With its plain decor, wood-clad walls and rustic wooden tables, the restaurant reminds me of a contemporary Italian somewhere in the mountains. There’s a small bar just to the left of the entrance. In the workaday open kitchen, you can see cooks open the maw of the pizza oven to slide in a round of dough. No wood-burning oven, though: Getting a permit where one doesn’t already exist is virtually impossible these days.

The Hostaria makes a big commitment to pizza with a page-long list, plus more that are pizze bianche, i.e., no tomato sauce. You can also order your pizza with a gluten-free dough made from soy, rice, corn and a little potato flour, ensuring that no one is left out of the pizza fest. There’s even a squid ink dough that has an intriguing funk and charcoal color.

Our Romanesco pie, one of the white pizzas, is topped with thick rounds of sausage, romanesco, roasted garlic and dotted with molten pools of mozzarella. The crust is thin but a bit neutral in flavor.


Pretty, pretty good, as Larry David likes to say in “Curb Your Enthusiasm.”

Margherita is made with mozzarella di bufala as a matter of course. Mezzanota features mozzarella and ham, along with roasted potato and an egg atop a well-flavored tomato sauce.

Germano Minin, the chef and also a partner, is no slouch with the pastas either. They’re cooked al dente, not over-sauced and served in Italian-sized portions, meant more as first courses than main courses. I liked pappardelle with a rich roasted tomato sauce, nuggets of mozzarella and eggplant scented with sweet basil. Tagliatelle is sauced in a fine beef ragù, and agnolotti get a lovely filling of ricotta and speck (smoked ham). Chicken lasagna made with fontina cheese is not too rich, a lighter variation on the usual meat sauce.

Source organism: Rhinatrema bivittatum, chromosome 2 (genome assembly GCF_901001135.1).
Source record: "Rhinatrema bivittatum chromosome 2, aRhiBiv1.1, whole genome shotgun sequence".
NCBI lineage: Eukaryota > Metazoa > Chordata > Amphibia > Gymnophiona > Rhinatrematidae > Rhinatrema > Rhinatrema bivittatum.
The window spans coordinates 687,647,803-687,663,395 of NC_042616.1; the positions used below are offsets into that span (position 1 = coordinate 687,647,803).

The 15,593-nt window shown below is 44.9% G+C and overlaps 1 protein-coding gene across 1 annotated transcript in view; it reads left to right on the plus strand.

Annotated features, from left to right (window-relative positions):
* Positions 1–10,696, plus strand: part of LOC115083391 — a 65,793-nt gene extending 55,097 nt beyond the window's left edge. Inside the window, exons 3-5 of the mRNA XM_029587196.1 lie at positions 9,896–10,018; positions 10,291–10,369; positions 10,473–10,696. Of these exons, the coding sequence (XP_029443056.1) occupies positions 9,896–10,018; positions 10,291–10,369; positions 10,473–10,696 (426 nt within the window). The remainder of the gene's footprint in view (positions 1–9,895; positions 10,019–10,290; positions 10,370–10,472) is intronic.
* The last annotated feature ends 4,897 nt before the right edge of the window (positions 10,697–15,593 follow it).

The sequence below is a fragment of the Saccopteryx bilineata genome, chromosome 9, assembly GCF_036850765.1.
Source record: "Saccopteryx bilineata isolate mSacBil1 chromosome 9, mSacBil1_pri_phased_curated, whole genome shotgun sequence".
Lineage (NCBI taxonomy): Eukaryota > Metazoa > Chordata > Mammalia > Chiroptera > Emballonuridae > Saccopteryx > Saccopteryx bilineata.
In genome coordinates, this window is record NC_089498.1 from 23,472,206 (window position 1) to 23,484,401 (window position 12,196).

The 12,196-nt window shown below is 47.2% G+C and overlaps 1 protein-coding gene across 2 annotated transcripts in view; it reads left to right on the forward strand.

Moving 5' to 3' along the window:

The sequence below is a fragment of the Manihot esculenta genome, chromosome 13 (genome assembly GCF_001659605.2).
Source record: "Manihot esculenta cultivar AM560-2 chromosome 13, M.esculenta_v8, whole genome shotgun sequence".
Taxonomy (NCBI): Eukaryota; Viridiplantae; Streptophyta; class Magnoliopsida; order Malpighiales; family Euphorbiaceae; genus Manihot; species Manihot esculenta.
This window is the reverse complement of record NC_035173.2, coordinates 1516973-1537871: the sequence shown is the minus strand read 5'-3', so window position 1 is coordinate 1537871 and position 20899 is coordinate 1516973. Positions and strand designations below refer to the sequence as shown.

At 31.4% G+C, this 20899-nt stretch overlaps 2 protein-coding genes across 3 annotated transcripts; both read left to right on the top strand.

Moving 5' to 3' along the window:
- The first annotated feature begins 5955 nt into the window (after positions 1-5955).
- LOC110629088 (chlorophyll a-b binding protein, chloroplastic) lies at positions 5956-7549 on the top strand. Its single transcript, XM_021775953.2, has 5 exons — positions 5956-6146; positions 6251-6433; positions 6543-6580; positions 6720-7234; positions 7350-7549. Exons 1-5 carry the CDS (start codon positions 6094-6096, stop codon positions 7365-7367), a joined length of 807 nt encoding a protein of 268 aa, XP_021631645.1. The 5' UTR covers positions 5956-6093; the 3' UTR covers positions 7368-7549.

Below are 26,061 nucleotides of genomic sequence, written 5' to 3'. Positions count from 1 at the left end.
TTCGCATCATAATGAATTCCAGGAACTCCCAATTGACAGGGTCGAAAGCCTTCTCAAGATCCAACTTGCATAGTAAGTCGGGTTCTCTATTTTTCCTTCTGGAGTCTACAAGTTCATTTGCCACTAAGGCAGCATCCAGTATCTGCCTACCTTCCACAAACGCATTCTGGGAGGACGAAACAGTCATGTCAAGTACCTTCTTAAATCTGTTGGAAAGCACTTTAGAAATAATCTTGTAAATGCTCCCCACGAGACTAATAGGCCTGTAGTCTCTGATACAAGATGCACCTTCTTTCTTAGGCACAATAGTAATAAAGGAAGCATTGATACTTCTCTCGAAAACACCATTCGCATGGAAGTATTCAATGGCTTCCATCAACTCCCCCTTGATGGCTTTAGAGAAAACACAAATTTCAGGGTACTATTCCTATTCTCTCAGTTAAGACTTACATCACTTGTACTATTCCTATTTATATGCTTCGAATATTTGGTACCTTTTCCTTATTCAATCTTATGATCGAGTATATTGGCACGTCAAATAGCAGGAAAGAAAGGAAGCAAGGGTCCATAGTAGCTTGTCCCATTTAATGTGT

The handful of main courses are basic but very decent — a chicken breast stuffed with ricotta and fresh spinach, grilled lamb loin with arugula, a fish of the day — and an excellent Milanese orecchia di elefante, which would be a pounded, breaded and sauteed veal chop as big as an elephant’s ear.


Desserts are kind of fun too. Panzarotti are basically ravioli with an apple stuffing and a vanilla cinnamon sauce for dipping. Pear carpaccio is cut so each thin slice is pear-shaped and comes with a mound of chocolate pudding in the middle. You can also get a couple of sweet pizzas, but I wouldn’t recommend it.

The word hostaria is related to hospitality. And there is something so welcoming about this Santa Monica newcomer: The groups of friends relaxing over dinner, the clutch of locals hanging in the bar with their aperitivi — or glasses of wine. It’s open all afternoon and easygoing enough that you can stop in for a pizza or pasta and basta, or a Milanese and a salad. Just what the doctor ordered.

Hostaria del Piccolo

Rating: ✭✭


Rating is based on food, service and ambience, with price taken into account in relation to quality. ****: Outstanding on every level. ***: Excellent. **: Very good. *: Good. No star: Poor to satisfactory

Location: 606 Broadway, Santa Monica, (310) 393-6633;

Price: Pizze, $12 to $18, antipasti, $10 to $24; salads, $10 to $12; pasta, $16 to $18; meat and fish, $18 to $24; desserts, $8 to $10.

Details: Open 11:30 a.m. to 10 p.m. Monday to Thursday, 11:30 a.m. to 11 p.m. Friday and Saturday; open for brunch 11 a.m. to 2:30 p.m. Saturday and Sunday. Full bar. Corkage, $15. Valet parking, $5, from 6 p.m.